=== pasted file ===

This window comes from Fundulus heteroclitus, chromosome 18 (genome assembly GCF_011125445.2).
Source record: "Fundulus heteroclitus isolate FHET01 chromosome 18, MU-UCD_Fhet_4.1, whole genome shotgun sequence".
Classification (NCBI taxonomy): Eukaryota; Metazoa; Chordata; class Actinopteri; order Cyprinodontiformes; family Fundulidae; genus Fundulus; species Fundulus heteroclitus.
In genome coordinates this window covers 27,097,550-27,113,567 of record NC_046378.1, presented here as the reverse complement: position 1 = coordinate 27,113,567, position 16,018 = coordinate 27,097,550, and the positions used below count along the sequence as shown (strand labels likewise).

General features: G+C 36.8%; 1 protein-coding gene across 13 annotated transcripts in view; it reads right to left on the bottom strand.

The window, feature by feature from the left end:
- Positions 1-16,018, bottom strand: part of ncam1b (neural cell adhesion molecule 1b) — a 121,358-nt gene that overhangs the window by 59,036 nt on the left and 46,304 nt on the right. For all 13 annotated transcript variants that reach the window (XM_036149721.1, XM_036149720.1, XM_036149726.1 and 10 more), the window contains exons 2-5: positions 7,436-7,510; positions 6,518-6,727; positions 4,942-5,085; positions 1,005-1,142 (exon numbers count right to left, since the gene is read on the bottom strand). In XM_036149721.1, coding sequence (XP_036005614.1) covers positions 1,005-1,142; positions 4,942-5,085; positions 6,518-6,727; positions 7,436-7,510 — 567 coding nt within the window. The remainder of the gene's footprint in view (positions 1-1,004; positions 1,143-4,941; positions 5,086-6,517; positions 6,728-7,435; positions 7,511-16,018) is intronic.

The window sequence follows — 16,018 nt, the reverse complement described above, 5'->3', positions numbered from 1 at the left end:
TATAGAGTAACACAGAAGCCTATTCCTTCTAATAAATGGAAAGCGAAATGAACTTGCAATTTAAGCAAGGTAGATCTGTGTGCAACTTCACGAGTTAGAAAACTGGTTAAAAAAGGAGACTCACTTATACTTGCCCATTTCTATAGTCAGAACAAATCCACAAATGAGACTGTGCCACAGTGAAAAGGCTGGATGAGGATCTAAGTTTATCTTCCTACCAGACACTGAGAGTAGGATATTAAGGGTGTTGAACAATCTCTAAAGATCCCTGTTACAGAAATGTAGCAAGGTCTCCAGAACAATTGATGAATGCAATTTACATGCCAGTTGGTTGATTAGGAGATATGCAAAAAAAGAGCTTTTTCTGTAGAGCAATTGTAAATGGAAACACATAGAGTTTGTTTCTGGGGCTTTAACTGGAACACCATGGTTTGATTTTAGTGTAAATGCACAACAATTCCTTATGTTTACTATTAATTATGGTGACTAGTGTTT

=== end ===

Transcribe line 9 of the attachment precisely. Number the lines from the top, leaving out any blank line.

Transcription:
TATAGAGTAACACAGAAGCCTATTCCTTCTAATAAATGGAAAGCGAAATGAACTTGCAATTTAAGCAAGGTAGATCTGTGTGCAACTTCACGAGTTAGAAAACTGGTTAAAAAAGGAGACTCACTTATACTTGCCCATTTCTATAGTCAGAACAAATCCACAAATGAGACTGTGCCACAGTGAAAAGGCTGGATGAGGATCTAAGTTTATCTTCCTACCAGACACTGAGAGTAGGATATTAAGGGTGTTGAACAATCTCTAAAGATCCCTGTTACAGAAATGTAGCAAGGTCTCCAGAACAATTGATGAATGCAATTTACATGCCAGTTGGTTGATTAGGAGATATGCAAAAAAAGAGCTTTTTCTGTAGAGCAATTGTAAATGGAAACACATAGAGTTTGTTTCTGGGGCTTTAACTGGAACACCATGGTTTGATTTTAGTGTAAATGCACAACAATTCCTTATGTTTACTATTAATTATGGTGACTAGTGTTT